Is being designed to be a “learning center” for preK providers in any setting (home, center, preschool, school district, etc.) Can now access the CD-ROM Website should be available in the fall. DoE is looking for volunteers to pilot test the site before launching. Please give me your contact information if you are interested
CD-ROM has interactive features to click on: Fall Fruits and Vegetables, Winter F?V, Grains, Snacks, Proteins, Books (resources), songs, etc. Many ideas for teachers to incorporate. See handout being passed around
After extensive research, determined the Merced County HOTM curriculum was comprehensive and well-planned While an objective decision, this is will go hand-in-hand with our new HOTM 100 launch (elementary level) and the Farm to School national program
Lunch Box series : healthy and safe lunch ideas based on USDA’s MyPyramid (disclaimer for using the pyramid method) Nibbles for Health: parent newsletters, printable posters, guides for parent workshops Helping Kids Eat Well & Be Active : online booklet with detailed instructions on how to create nutritional bulletin boards. See handout being passed around.
HOTM : parent newsletters, educator newsletters, community newsletters, menu “slicks” (menu template with HOTM featured produce info), printable posters From the LA Collaborative (community-based network run by Nutrition program of the LA County Dept of Public Health): HOTM educational resources preK-12 plus physical activities Network for a Healthy CA : state Dept of Public Health program. for low-income families, nutritional and PA resources, programs, grants, community events. Includes HOTM. CA Project LEAN : LEAN= leaders encouraging activity and nutrition. Another state dept program, in conjunction with the Public Health Institute.
Haven’t talked too much about physical activity Many preschoolers do not have a standardized routine or minimum daily exposure to PA Consider establishing this in your school WELLNESS POLICY: establish one, integrate PA and nutrition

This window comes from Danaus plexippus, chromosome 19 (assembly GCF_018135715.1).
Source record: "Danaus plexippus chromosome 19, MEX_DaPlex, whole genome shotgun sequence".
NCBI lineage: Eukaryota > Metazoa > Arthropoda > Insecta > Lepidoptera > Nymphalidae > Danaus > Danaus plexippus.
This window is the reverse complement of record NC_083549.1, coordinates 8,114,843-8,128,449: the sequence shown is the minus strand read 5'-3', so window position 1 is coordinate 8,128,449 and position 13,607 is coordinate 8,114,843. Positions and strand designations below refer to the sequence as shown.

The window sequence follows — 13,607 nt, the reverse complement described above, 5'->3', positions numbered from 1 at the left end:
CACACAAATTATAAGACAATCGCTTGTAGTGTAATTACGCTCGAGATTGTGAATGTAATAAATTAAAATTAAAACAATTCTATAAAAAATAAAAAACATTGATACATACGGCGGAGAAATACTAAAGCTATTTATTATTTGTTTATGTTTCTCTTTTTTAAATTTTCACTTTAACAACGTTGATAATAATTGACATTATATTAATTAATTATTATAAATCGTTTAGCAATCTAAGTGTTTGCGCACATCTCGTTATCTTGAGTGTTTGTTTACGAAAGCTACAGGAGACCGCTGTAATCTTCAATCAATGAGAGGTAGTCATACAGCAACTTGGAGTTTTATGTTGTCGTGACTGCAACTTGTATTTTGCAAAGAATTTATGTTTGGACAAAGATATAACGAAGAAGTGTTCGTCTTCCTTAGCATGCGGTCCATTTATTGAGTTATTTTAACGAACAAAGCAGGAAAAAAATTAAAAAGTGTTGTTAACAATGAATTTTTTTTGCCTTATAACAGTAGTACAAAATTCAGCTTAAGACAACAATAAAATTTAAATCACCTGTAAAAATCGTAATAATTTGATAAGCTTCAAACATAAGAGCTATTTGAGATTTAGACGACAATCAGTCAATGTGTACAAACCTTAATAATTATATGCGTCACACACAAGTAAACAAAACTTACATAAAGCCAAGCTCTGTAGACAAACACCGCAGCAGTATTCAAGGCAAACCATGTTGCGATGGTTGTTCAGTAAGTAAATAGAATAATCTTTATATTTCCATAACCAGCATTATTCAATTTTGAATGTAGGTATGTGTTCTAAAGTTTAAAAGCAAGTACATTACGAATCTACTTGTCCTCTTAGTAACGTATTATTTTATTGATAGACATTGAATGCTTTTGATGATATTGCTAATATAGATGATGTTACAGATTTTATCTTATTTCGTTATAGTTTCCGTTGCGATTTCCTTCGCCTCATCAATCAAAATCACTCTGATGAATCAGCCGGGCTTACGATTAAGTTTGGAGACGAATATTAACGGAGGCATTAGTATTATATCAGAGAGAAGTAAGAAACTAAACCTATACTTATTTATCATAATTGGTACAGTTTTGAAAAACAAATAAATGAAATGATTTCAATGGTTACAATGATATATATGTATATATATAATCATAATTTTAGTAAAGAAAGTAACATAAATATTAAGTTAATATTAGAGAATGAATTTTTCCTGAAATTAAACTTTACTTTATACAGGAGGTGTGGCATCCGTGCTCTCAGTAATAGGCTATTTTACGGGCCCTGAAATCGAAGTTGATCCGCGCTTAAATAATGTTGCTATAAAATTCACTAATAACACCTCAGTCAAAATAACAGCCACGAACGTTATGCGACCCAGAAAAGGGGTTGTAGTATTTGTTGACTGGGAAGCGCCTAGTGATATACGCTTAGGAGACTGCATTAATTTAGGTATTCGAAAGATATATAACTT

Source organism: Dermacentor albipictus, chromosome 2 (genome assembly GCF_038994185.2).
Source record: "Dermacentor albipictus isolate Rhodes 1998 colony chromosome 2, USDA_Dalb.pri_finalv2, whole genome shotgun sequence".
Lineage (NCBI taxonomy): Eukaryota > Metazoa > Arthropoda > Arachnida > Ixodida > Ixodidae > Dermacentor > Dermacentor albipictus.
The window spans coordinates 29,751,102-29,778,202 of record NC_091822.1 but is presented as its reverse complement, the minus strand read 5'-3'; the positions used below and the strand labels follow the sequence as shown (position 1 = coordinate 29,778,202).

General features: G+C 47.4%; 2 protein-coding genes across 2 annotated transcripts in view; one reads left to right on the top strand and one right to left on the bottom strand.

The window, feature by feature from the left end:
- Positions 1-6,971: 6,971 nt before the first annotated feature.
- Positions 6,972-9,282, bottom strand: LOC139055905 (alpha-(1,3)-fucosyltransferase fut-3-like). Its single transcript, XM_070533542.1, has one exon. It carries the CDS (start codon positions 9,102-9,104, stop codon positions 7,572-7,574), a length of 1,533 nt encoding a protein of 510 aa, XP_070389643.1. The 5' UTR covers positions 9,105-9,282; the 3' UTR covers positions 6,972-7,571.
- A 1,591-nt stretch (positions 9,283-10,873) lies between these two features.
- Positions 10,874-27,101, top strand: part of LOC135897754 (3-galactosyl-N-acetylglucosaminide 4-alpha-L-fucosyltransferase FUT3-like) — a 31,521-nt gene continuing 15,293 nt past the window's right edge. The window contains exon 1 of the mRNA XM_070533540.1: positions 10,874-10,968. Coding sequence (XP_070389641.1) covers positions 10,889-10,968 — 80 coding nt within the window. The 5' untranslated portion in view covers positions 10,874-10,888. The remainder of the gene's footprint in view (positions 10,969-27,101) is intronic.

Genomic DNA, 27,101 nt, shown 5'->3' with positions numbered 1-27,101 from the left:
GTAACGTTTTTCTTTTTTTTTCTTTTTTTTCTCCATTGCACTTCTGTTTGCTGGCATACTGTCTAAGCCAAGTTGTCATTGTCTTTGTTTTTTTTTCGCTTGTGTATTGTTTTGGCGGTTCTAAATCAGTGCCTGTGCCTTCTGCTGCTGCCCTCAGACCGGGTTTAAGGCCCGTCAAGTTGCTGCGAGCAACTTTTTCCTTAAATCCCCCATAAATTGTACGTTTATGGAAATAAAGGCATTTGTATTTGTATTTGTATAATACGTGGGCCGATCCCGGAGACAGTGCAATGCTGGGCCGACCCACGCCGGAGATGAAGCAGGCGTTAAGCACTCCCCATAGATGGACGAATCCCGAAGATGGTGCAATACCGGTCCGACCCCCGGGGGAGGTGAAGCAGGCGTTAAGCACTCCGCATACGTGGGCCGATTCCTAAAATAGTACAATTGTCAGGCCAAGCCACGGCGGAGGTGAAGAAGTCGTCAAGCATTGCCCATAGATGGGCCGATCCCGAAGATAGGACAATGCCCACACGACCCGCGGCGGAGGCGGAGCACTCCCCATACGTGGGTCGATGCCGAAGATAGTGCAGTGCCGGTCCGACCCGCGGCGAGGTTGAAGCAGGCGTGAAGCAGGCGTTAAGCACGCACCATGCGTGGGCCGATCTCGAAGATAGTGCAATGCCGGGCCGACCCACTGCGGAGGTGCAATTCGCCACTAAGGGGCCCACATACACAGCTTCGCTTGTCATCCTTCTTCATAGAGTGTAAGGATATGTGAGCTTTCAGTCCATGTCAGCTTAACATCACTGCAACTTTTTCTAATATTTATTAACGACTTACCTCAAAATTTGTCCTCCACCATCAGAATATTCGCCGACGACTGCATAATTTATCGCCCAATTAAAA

Children at this age learn from sensory experiences (touching, tasting) You don’t need to have a lot of outdoor space to grow a garden Many options for growing fruits and vegetables Growing kits: can include soil, seeds, instructional guides Wheelbarrows: used by the Health Education Council in Northern CA Filtrexx socks : contained mesh “socks” for gardening on e.g. concrete
Many underserved areas lack access to fresh F/V. Huge problem in LA. Fresh produce is more expensive, low quality, and not local. People must dirve or take buses to get access. Fewer grocery stores of any size (convenience store to supermarket) in low income areas than wealthier areas. Usually coupled with an influx of fast food restaurants. Barrier: perceived to be expensive. In stores it can be, now FM opening in low income areas, accepting EBT.
There are urban farms in the LA area. FM: as said, opening in poor areas, accepting EBT Farmers: schools can work directly with farmers for supply CSA: community supported agriculture: farm produce provided to families through schools, or used in schools Food distributers: some vendor locally produced food and then provide in bulk to e.g. school districts (Compton Unified for one).
Review elements of the programs we’ve discussed What could work in your setting? Talk to each other about things you’ve tried, wanted to try, or are now motivated to try Compare notes on how to get parents involved what’s worked for you or what do you envision working? Depending on time, several groups will present their ideas
Fighting Childhood Obesity creative ways to improve preschoolers’ nutrition and physical activity Zoe Phillips, MPH, CHES Center for Food & Justice, Occidental College